Tasting the region's first grain-to-glass bourbon, which releases this weekend!
A few weeks ago, I had the pleasure of visiting 45th Parallel Distillery in New Richmond, Wisc., to watch co-owners Paul Werni and Scott Davis (Davis was one of the partners at Auriga who now co-owns Toast Wine Bar) blend their very first batch of bourbon. Werni and Davis are patient men: they'd been been aging the alcohol in oak barrels since May 2010. When the first bung was popped out of the first barrel, a flood of amber liquid sloshed its way into a stainless steel blending vessel, releasing a sweet, woodsy—and very alcoholic—scent. When I stuck my nose into the vat and inhaled, my sinuses tingled!
It was a momentus occasion for locavore spirits-lovers, as 45th Parallel is the region's first small-batch, grain-to-glass artisan distillery. Most commercial spirts start out as neutral grain spirits manufactured by a huge corporation, such as Archer Daniels Midland—these spirit-makers are basically blenders and bottlers. By contrast, 45th Parallel distills its own alcohol in the gorgeous German still pictured below using corn, wheat, and rye grown by a farmer just a few miles down the road. (To close the production loop, the leftover mash is fed to another neighbor's cattle, who perhaps get a bit of a buzz off of the slight bit of remaining alcohol.)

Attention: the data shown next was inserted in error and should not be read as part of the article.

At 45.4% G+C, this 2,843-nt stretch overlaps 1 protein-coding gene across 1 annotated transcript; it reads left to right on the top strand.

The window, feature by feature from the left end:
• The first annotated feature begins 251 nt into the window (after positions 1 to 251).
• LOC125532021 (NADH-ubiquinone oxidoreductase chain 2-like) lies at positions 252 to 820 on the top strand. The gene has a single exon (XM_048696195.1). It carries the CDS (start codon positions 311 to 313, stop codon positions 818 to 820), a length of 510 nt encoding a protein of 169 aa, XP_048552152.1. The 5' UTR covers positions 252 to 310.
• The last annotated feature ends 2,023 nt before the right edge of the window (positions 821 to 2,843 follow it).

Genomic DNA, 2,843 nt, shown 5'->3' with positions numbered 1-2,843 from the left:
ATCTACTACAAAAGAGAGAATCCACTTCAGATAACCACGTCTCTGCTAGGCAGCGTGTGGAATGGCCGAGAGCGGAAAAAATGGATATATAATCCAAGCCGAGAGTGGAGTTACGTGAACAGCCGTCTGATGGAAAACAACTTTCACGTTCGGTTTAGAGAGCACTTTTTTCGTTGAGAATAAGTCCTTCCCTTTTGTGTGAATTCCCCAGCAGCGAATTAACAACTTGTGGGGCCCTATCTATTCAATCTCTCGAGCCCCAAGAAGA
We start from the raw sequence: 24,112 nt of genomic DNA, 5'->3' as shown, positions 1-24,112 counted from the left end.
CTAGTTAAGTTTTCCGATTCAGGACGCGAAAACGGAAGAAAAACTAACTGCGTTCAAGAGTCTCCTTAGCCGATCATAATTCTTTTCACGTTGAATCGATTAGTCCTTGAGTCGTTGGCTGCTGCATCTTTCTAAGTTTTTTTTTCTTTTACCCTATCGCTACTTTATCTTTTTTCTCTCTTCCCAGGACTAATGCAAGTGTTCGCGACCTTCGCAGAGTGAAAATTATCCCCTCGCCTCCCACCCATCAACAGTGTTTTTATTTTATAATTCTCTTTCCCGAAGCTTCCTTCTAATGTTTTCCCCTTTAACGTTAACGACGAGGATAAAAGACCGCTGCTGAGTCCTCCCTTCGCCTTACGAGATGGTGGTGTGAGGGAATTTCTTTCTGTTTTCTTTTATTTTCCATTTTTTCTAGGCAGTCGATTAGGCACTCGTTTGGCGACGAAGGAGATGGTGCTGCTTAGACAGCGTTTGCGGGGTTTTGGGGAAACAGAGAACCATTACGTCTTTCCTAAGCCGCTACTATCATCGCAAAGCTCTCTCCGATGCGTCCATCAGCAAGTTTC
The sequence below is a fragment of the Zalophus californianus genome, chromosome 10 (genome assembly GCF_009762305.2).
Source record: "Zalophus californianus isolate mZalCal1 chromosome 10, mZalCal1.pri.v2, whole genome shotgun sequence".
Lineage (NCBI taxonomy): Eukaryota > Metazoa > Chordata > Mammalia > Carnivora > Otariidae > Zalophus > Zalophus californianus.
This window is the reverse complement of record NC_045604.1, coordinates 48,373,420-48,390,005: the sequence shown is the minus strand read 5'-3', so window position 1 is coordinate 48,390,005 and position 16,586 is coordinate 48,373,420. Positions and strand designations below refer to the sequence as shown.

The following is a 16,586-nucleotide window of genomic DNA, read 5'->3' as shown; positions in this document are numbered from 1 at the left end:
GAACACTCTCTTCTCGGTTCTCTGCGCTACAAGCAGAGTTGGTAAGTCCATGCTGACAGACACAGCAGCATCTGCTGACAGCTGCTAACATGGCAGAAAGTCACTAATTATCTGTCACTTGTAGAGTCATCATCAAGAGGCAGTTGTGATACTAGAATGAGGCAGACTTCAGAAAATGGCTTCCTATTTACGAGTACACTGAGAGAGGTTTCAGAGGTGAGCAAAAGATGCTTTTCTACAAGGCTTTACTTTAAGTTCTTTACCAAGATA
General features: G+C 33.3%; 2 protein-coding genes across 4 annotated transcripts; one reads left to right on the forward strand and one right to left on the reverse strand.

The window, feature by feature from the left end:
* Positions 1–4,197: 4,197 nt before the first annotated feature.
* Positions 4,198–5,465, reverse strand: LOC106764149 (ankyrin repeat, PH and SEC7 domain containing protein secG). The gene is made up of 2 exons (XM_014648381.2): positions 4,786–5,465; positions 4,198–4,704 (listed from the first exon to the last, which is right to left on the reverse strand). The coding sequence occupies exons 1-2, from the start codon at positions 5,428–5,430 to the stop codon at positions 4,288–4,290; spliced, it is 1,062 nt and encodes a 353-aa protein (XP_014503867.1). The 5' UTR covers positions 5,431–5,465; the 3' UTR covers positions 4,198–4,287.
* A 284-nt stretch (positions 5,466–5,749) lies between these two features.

After about five years of making vodka, 45th Parallel's Border Bourbon is the first of what Werni and Davis hope will be many more batches of brown spirits, created with a lot of hard work and a little serendipity. Davis told me that he likens the distilling process to baking bread. Every variation—in the grain, in temperature, in timing—matters. "There are so few ingredients," he said, "but so many things that can go wrong."
From what I tasted, this first batch seems to have gone pretty right: it's a little sweet, a little smoky, and very smooth, with the alcohol tasting of its originating grain and the forest flavors it absorbed from the oak. Kentucky distillers, watch out!
These first four barrels were blended, diluted, and bottled, and they'll be available for sale this Sunday, at the distillery, which is about an hour's drive from the Twin Cities. For more information, visit 45thparallelspirits.com.